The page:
We expect this mentoring program will create a small cadre of Scholar alumni who each year will enter all fields of endeavor with their perspectives sufficiently altered by their RSP experience so as to contribute just a little less to themselves, and, especially as their number grows, a great deal more to their fellow human beings.



Goals of the Roosevelt Scholars ™ Program

  • Intellectual engagement with the arts and humanities will enrich the Scholars’ lived experiences.
  • Engagement with thought leaders on contemporary issues will encourage Scholars to frame their own creative and practical solutions to social problems.
  • Project work with the ALI Fellows will build practical problem-solving skills.
  • Personal engagement with the ALI Fellows will inaugurate a mentor-mentee relationship that continues after the conclusion of the program year, giving the Scholars unparalleled access to career networking opportunities, similar to those provided by Harvard’s private clubs. • Succeeding cohorts of Roosevelt Scholars ™ will build a network for future collaboration and the application of the principles of engaged humanism to the public good.


Potential for Replication

Other prestigious colleges and universities across the country sponsor post-career leadership programs similar to Harvard’s ALI. The RSP is envisioned as a model for other programs seeking to reintroduce the concept of active humanism and the public good to undergraduate education, as well as providing unparalleled opportunities for inter-generational learning and mentorship.

About the Franklin Delano Roosevelt Foundation

The Franklin Delano Roosevelt Foundation is based at Adams House, Harvard University and is a 501(c)(3) non-profit organization that builds on the legacy of Franklin and Eleanor Roosevelt to address pressing domestic and international problems. Through active cross-disciplinary collaboration between policy-shapers, scholars and students, we seek to introduce tomorrow’s decision-makers to the New Deal philosophy that inspired the most effective and long-lasting reforms of that era:  bold, persistent experimentation and, above all, harnessing the power of hope to promote a spirit of social cooperation and activism.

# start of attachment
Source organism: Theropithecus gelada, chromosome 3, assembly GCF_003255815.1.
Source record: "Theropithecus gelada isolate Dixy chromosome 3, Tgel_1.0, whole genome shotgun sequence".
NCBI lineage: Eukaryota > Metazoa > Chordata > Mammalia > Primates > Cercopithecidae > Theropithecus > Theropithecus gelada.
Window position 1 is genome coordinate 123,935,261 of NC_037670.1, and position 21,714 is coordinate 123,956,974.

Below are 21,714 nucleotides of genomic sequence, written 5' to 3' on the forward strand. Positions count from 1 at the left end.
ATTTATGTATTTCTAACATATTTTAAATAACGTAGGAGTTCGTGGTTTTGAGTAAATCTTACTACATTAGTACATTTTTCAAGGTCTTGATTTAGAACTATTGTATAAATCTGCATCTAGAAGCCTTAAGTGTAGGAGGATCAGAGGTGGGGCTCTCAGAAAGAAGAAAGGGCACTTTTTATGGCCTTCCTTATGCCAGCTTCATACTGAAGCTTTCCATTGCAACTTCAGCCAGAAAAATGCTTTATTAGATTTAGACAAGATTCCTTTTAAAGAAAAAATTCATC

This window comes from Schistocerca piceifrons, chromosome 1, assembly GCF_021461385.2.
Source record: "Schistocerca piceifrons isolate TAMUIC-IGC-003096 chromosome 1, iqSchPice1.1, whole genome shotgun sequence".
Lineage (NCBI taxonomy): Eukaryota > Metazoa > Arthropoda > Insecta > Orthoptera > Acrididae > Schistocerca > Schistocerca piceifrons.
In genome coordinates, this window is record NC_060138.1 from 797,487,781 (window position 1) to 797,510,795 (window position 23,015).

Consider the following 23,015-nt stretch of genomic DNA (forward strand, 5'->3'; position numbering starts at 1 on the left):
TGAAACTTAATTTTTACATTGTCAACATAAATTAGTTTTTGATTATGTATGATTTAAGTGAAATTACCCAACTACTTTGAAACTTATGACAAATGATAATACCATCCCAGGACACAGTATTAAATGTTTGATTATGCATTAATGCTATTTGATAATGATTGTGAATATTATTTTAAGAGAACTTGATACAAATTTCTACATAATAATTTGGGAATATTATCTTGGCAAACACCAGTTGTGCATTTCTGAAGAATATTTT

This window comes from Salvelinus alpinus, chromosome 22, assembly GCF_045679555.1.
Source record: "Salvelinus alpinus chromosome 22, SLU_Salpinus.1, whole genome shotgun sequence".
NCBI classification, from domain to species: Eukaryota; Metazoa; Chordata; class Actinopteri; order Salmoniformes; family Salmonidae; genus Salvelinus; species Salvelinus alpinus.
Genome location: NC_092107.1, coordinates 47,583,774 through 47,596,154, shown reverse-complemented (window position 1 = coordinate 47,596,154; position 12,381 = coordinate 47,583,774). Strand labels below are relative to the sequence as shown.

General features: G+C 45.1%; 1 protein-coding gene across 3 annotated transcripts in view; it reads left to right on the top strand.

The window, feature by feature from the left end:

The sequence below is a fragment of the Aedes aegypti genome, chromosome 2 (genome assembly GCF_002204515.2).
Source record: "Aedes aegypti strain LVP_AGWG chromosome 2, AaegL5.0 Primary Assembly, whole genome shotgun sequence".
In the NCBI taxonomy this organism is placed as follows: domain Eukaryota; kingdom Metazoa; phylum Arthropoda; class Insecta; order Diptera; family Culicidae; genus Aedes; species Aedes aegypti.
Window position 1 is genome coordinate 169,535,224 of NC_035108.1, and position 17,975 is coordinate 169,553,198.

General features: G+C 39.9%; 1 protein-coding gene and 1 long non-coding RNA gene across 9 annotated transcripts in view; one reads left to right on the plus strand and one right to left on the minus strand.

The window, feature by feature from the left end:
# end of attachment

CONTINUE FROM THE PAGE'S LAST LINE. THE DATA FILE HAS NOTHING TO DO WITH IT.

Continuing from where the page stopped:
Our current initiatives focus on:

  • impacts of climate change and automation on high-risk populations
  • threats to democracy across the globe
  • dangers of rising American isolationism
  • building a thoughtful and creative citizenry to better address the disruptions of the 21st century

The FDR Foundation is uniquely positioned to achieve its mission because of our location at the center of one of the most vibrant intellectual communities on the planet: Harvard University. In addition to being able to tap renowned experts in almost every imaginable field of endeavor, each year some 1,500 of the world’s most talented undergraduates arrive at our doors, able to carry the Roosevelts’ message of intellectual vigor, compassion and hope to towns and cities in every nation on earth—but only if they are exposed to it.

While we celebrate the lives of two famous Democrats, we believe the leadership evinced by Eleanor and Franklin transcends party lines, and we count supporters from both major parties in our ranks. Although located at Harvard, we receive only in-kind support from Harvard University. Our activities to date have been entirely funded by individuals and organizations that believe in what we do, and we truly need your help to continue our mission as we seek to develop the Roosevelt Scholars ™ Program.


Roosevelt Scholars ™ Program Development Committee 

Jennifer Childs-Roshak, MD – Director, Planned Parenthood of Massachusetts

Kathleen Colemen – James Loeb Professor of Classics, Harvard University

Henry Louis Gates – Alphonse Fletcher University Professor and Director of the Hutchins Center for African and African American Research, Harvard University

Robert Heckart – Senior Fellow Harvard University 2016 Advanced Leadership Initiative; Treasurer, FDR Foundation; Senior Counsel, Davis Polk & Wardwell LLP

David Huebner – Former United States Ambassador to New Zealand and Samoa;  Partner at Arnold and Porter, LLP

Martin Karplus – Theodore William Richards Professor of Chemistry, emeritus at Harvard University, Emeritus; Nobel Laureate, Harvard University